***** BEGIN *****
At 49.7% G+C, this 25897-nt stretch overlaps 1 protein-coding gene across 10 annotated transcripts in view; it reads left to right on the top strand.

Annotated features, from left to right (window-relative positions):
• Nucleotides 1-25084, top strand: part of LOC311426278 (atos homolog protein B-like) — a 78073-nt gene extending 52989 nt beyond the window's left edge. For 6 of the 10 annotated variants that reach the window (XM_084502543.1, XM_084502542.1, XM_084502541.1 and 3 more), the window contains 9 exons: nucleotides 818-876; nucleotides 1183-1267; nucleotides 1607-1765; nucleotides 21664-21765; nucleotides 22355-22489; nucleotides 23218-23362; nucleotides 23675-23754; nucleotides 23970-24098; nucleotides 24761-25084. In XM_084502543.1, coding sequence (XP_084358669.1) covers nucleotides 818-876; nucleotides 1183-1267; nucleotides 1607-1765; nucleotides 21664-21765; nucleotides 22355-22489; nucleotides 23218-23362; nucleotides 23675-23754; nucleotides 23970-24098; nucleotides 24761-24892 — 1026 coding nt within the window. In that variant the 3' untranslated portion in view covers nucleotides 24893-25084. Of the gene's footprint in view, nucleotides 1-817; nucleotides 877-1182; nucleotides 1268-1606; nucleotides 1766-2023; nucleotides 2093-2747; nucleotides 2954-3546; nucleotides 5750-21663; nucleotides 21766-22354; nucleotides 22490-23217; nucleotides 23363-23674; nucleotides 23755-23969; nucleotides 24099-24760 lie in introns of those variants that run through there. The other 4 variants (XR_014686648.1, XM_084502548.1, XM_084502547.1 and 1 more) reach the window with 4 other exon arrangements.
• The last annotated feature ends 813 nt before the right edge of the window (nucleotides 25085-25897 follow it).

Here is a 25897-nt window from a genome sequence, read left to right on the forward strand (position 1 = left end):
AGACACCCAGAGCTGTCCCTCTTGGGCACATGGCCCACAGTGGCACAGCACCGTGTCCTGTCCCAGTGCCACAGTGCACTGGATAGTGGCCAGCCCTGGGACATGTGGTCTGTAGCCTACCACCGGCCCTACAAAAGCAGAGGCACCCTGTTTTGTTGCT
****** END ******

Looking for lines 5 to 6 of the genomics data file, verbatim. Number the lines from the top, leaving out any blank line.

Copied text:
Here is a 25897-nt window from a genome sequence, read left to right on the forward strand (position 1 = left end):
AGACACCCAGAGCTGTCCCTCTTGGGCACATGGCCCACAGTGGCACAGCACCGTGTCCTGTCCCAGTGCCACAGTGCACTGGATAGTGGCCAGCCCTGGGACATGTGGTCTGTAGCCTACCACCGGCCCTACAAAAGCAGAGGCACCCTGTTTTGTTGCT